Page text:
What to Do If Your Dog Screams When Getting His Nails Cut

What to Do If Your Dog Screams When Getting His Nails Cut

If your dog screams when getting his nails clipped, he may have a number of reasons for his extreme reaction. There are some solutions, including using an injectable sedative, a compression wrap, a basket muzzle, and training your older dog to tolerate the procedure. Keep reading to learn more. The video below shows the pug’s nail clipping nightmare. It’s so intense, the pug’s face is reminiscent of Edvard Munch’s The Scream. The vet doesn’t seem sympathetic, and even laughs at his overreaction. Nail clipping is necessary for your dog if it’s not naturally filed down.

Injectable sedatives

If your dog screams when getting their nails cut, you may want to consider an injectable sedative. While this may be an option, there are also over-the-counter sedatives and natural supplements you can give your dog instead. Many of these products block the central nervous system, making your dog calm and relaxed during the procedure. These are only effective if administered in the appropriate dosage and time for your dog’s size. Some of the sedatives available on the market are Benadryl (an antihistamine), melatonin supplements (which regulate the dog’s internal body rhythm), and California poppy. There are also natural relaxants like valerian, rosemary, and chamomile.

Often, oral medication will not be enough for your dog. During the procedure, your veterinarian will administer an injectable sedative. Veterinary professionals will monitor your pet’s vital signs throughout the procedure to ensure proper dosage. Choosing a sedative for your dog is not an easy task. Each dog will react to the sedative in a different way.

Compression wraps

If your dog screams when getting its nails cut, don’t panic! Most nail cuts are minor, and bleeding stops in 20 minutes. But if your dog is extremely scared or even bites you while you’re trimming its nails, there are a few things you can do to calm them down. Use a bandage or a muzzle. You may also want to keep your dog occupied by putting him or her in a large, enclosed space.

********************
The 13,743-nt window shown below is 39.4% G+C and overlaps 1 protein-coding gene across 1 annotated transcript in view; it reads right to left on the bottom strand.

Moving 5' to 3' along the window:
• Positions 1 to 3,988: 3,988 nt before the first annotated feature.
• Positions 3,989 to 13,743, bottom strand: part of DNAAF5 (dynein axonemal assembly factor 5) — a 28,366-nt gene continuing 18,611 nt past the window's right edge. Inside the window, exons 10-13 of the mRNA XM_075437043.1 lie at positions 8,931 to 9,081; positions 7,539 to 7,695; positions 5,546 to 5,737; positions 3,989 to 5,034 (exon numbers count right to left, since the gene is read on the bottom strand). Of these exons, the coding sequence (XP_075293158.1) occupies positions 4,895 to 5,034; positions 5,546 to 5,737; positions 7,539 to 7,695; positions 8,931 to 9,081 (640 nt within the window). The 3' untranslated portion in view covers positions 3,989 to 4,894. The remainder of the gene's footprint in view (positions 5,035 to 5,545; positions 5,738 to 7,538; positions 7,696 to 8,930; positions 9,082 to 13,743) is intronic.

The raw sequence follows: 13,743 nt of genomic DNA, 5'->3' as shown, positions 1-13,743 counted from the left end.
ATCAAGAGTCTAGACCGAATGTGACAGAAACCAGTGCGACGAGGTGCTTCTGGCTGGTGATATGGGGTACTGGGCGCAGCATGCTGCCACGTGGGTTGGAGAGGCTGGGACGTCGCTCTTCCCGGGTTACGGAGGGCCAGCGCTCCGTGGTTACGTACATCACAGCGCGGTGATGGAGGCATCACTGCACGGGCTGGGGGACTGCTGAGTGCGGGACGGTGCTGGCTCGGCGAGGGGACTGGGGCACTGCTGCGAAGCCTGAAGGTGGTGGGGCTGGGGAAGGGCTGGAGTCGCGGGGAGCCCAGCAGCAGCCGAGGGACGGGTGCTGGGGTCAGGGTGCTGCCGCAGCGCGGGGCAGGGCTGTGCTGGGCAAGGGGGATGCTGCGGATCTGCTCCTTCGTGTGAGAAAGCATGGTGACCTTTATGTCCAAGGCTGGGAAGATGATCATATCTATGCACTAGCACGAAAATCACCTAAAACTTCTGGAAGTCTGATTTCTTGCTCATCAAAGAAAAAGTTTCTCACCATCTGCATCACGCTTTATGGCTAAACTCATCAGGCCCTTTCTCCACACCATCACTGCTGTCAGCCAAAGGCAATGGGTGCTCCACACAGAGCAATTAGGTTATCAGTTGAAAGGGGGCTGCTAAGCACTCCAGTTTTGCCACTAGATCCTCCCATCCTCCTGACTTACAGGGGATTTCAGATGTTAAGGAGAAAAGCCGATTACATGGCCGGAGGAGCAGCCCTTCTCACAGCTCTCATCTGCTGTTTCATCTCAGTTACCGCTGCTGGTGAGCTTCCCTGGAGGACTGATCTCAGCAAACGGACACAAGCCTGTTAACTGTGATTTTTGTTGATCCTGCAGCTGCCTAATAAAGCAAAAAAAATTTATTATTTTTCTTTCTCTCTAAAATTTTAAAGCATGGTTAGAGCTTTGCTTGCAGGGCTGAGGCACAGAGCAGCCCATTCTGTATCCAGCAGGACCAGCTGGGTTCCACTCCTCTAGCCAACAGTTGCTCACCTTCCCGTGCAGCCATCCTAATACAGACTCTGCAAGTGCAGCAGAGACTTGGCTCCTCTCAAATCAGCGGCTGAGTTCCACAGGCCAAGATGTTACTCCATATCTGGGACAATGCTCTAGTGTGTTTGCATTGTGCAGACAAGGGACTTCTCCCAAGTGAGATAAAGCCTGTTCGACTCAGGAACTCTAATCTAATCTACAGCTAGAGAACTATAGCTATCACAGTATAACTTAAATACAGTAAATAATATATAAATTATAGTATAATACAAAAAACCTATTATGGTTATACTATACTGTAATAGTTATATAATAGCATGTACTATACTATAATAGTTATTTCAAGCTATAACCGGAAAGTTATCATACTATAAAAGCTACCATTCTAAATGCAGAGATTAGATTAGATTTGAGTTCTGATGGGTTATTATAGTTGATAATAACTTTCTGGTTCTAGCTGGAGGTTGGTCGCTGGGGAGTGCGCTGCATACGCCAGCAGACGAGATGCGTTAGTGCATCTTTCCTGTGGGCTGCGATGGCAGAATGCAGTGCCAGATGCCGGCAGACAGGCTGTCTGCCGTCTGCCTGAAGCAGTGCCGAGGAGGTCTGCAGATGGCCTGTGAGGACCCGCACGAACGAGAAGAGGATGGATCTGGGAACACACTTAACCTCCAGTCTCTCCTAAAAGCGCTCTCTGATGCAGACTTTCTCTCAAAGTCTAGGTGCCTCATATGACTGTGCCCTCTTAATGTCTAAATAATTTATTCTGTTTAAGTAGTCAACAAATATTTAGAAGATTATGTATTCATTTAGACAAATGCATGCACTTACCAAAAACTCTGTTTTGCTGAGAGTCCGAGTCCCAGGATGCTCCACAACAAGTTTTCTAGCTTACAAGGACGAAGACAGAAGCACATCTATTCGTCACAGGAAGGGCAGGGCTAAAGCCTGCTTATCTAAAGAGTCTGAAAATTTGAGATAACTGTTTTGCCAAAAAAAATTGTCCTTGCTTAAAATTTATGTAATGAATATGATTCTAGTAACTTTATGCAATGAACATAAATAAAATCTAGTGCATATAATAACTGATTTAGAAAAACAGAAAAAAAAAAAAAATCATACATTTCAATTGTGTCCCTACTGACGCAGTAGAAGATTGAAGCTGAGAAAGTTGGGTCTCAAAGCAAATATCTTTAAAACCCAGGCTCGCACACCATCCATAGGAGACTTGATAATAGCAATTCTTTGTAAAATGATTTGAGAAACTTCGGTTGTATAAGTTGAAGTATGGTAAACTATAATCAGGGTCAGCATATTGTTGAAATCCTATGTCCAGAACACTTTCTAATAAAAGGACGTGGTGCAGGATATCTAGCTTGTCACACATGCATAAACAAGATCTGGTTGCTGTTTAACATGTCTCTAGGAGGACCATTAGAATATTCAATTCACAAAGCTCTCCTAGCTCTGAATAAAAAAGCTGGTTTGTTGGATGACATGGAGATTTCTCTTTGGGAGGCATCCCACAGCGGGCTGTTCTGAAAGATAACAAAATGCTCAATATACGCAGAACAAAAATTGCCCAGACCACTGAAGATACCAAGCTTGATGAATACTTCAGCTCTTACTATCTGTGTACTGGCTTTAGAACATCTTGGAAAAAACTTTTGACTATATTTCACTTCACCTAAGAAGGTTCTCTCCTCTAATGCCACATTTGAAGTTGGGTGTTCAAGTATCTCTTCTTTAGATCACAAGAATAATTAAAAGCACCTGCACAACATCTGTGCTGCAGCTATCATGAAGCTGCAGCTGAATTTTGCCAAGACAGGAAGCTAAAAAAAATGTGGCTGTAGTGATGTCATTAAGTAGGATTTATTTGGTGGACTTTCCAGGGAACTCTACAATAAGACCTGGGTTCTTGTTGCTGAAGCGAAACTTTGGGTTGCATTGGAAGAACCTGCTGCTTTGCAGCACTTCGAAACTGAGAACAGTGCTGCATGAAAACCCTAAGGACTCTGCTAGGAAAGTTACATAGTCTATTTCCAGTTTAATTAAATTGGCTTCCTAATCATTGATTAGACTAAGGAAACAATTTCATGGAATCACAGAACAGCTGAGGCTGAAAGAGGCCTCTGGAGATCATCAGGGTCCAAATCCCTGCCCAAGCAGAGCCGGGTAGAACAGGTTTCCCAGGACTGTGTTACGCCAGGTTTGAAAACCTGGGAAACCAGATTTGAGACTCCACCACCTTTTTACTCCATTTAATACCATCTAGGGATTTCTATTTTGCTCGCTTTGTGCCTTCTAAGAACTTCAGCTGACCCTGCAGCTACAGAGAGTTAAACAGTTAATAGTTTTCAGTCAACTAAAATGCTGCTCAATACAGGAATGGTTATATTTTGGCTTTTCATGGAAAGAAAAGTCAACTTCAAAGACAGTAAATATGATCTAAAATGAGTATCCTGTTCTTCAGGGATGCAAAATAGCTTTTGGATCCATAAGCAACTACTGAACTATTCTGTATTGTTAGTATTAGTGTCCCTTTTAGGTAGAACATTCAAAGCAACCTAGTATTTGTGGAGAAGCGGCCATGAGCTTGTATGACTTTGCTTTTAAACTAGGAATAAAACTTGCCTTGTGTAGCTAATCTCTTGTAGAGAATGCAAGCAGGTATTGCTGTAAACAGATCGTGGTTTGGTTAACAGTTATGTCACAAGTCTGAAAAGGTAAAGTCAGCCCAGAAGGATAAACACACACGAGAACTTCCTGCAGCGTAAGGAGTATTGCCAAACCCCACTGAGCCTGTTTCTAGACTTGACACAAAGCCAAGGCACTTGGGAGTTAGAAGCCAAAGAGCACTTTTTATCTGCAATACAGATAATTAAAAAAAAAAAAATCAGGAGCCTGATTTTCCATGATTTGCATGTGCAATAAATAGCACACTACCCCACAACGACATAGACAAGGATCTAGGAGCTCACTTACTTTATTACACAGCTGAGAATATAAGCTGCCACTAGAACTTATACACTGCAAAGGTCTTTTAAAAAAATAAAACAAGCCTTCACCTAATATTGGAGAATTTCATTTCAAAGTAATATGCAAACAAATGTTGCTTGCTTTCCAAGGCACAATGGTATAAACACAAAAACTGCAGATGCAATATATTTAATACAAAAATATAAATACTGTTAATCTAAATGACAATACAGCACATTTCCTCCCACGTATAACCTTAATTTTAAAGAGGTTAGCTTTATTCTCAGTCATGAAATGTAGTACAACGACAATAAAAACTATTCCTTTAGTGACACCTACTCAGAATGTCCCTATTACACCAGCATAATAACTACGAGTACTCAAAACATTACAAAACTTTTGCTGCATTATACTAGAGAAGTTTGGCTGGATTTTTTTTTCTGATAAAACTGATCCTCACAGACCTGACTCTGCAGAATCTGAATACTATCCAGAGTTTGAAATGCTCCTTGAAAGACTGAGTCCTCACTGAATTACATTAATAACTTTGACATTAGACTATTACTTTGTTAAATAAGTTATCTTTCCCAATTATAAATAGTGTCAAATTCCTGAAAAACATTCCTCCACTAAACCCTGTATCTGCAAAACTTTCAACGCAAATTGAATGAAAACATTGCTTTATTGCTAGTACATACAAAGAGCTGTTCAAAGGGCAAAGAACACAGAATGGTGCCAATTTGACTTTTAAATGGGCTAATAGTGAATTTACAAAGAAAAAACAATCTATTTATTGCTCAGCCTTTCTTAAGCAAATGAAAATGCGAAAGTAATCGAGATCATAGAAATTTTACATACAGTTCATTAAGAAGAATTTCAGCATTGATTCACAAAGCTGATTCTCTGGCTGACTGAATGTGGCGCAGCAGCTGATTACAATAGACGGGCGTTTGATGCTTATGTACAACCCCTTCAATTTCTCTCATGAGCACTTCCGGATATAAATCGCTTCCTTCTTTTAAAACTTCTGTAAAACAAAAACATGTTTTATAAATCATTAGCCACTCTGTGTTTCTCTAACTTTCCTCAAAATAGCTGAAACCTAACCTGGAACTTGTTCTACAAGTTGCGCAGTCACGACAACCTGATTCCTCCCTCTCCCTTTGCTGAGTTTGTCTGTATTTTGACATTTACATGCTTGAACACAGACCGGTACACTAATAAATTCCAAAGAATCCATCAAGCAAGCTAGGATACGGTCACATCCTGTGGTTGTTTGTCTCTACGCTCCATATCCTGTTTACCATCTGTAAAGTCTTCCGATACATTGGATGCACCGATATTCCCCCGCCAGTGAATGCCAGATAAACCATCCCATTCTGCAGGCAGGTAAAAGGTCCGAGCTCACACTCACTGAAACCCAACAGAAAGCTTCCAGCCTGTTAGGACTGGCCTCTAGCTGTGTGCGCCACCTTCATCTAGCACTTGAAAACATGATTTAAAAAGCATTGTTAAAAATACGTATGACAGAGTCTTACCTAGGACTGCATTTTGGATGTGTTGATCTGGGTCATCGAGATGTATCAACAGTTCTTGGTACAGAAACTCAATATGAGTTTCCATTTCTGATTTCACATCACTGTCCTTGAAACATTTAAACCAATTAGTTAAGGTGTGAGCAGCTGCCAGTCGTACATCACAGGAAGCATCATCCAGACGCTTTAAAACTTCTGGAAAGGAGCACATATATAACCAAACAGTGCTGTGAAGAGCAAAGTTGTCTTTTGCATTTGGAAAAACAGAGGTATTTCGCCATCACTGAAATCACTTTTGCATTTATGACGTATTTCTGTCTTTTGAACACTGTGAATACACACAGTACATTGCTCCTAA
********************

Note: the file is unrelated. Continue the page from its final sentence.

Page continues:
Injections are one option for helping your dog become desensitized to getting their nails cut. These can be very effective in reducing the occurrence of aggressive behavior, but they can also cause complications like pain and anxiety. Some vets even recommend using compression wraps to help calm down an anxious dog. A combination of pheromones and desensitization methods may be effective. Another method is using basket muzzles to restrain the dog and prevent it from screams. Basket muzzles are not the right solution, however.

Basket muzzles

A dog that screams when getting their nails clipped may have a basket muzzle on their face. Basket muzzles are designed to cover their mouths and are often made from leather, wire, plastic, or rubber. Basket muzzles do not completely close their mouths. They still allow the dog to breathe, pant, and drink. Some have slits on the side to smuggle treats.

A dog who screams when getting their nails clipped is likely to have a dog who is afraid of scissors. While a dog wearing a basket muzzle has more freedom of movement than a dog with no muzzle, it is not ideal for the dog park. While basket muzzles may seem like a good idea for shorter trips, they aren’t recommended for longer trips. A dog wearing a basket muzzle may become more accustomed to it over time.

Training older dogs to tolerate nail trims

Train an older dog to tolerate nail trims. If your older dog has been scared of having their nails cut, nail trimming can be a stressful experience. Try to follow your dog’s lead and make the procedure as pleasant as possible for both of you. If your dog is showing signs of apprehension, stop the nail trim and try another day. If your dog doesn’t tolerate the trim, you may need to use different methods to train them to accept it.

Begin by trimming one nail at a time. Make sure to keep the blade from going near the quick. Stop the clipping after the first nail, and then move on to the next. Repeat the process, rewarding your dog for each successful nail trim. When your dog tolerates the procedure, you may want to increase the frequency. Repeat the process several times to reinforce the new behavior. If you notice that your dog’s behavior does not improve, you may need to give him a mild sedative.

Injectable sedatives for aggressive dogs

If your dog screams and runs when getting its nails cut, you may have to use an injectable sedative. While the process itself isn’t harmful, the noise of the nail clipper may make your dog feel anxious and fight back. If you’d like to trim your dog’s nails without putting them at risk of becoming aggressive, you should seek out a veterinarian who uses gentle techniques. If physical restraint is used, it could make your dog even more frightened and dangerous, and can also hurt the person doing the restraining.

Many sedatives have a calming and anti-anxiety effect, but do not cause sedation. Some tranquilizers also produce drowsiness. Other sedatives deliver pain relief. These drugs may also be beneficial for older dogs, who may tense their muscles when nervous or sore. Despite its name, Benadryl is not considered a sedative and is usually given in small doses.

Leave a Reply

This site uses Akismet to reduce spam. Learn how your comment data is processed.